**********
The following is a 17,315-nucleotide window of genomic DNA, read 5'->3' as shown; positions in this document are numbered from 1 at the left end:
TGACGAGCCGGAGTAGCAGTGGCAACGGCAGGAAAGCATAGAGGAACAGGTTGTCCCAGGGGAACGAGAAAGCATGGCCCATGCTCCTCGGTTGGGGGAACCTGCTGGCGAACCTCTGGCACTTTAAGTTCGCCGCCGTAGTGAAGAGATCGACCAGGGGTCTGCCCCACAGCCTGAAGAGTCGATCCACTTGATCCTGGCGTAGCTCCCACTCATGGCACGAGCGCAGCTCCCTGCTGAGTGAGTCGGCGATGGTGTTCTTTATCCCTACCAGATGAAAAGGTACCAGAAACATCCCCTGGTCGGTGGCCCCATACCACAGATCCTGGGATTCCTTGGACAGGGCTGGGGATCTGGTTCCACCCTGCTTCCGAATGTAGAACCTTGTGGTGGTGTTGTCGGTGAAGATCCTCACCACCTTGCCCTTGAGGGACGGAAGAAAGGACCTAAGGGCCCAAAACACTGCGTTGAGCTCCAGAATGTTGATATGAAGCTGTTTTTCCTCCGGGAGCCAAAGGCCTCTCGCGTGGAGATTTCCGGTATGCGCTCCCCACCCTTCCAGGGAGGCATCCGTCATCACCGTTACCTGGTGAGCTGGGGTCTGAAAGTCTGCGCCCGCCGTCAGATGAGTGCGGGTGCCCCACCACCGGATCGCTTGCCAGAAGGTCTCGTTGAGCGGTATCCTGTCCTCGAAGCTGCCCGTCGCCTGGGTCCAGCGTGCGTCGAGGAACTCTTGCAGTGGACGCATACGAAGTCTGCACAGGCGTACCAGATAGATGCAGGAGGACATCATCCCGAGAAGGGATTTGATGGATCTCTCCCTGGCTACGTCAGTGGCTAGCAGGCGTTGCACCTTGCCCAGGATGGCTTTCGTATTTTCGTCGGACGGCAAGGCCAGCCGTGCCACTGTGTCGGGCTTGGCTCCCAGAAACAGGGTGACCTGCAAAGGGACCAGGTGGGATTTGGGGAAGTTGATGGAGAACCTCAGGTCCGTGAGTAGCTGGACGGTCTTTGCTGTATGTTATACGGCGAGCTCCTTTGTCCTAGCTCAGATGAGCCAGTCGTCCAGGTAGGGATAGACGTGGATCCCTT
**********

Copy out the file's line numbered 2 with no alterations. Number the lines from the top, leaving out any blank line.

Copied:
TGACGAGCCGGAGTAGCAGTGGCAACGGCAGGAAAGCATAGAGGAACAGGTTGTCCCAGGGGAACGAGAAAGCATGGCCCATGCTCCTCGGTTGGGGGAACCTGCTGGCGAACCTCTGGCACTTTAAGTTCGCCGCCGTAGTGAAGAGATCGACCAGGGGTCTGCCCCACAGCCTGAAGAGTCGATCCACTTGATCCTGGCGTAGCTCCCACTCATGGCACGAGCGCAGCTCCCTGCTGAGTGAGTCGGCGATGGTGTTCTTTATCCCTACCAGATGAAAAGGTACCAGAAACATCCCCTGGTCGGTGGCCCCATACCACAGATCCTGGGATTCCTTGGACAGGGCTGGGGATCTGGTTCCACCCTGCTTCCGAATGTAGAACCTTGTGGTGGTGTTGTCGGTGAAGATCCTCACCACCTTGCCCTTGAGGGACGGAAGAAAGGACCTAAGGGCCCAAAACACTGCGTTGAGCTCCAGAATGTTGATATGAAGCTGTTTTTCCTCCGGGAGCCAAAGGCCTCTCGCGTGGAGATTTCCGGTATGCGCTCCCCACCCTTCCAGGGAGGCATCCGTCATCACCGTTACCTGGTGAGCTGGGGTCTGAAAGTCTGCGCCCGCCGTCAGATGAGTGCGGGTGCCCCACCACCGGATCGCTTGCCAGAAGGTCTCGTTGAGCGGTATCCTGTCCTCGAAGCTGCCCGTCGCCTGGGTCCAGCGTGCGTCGAGGAACTCTTGCAGTGGACGCATACGAAGTCTGCACAGGCGTACCAGATAGATGCAGGAGGACATCATCCCGAGAAGGGATTTGATGGATCTCTCCCTGGCTACGTCAGTGGCTAGCAGGCGTTGCACCTTGCCCAGGATGGCTTTCGTATTTTCGTCGGACGGCAAGGCCAGCCGTGCCACTGTGTCGGGCTTGGCTCCCAGAAACAGGGTGACCTGCAAAGGGACCAGGTGGGATTTGGGGAAGTTGATGGAGAACCTCAGGTCCGTGAGTAGCTGGACGGTCTTTGCTGTATGTTATACGGCGAGCTCCTTTGTCCTAGCTCAGATGAGCCAGTCGTCCAGGTAGGGATAGACGTGGATCCCTT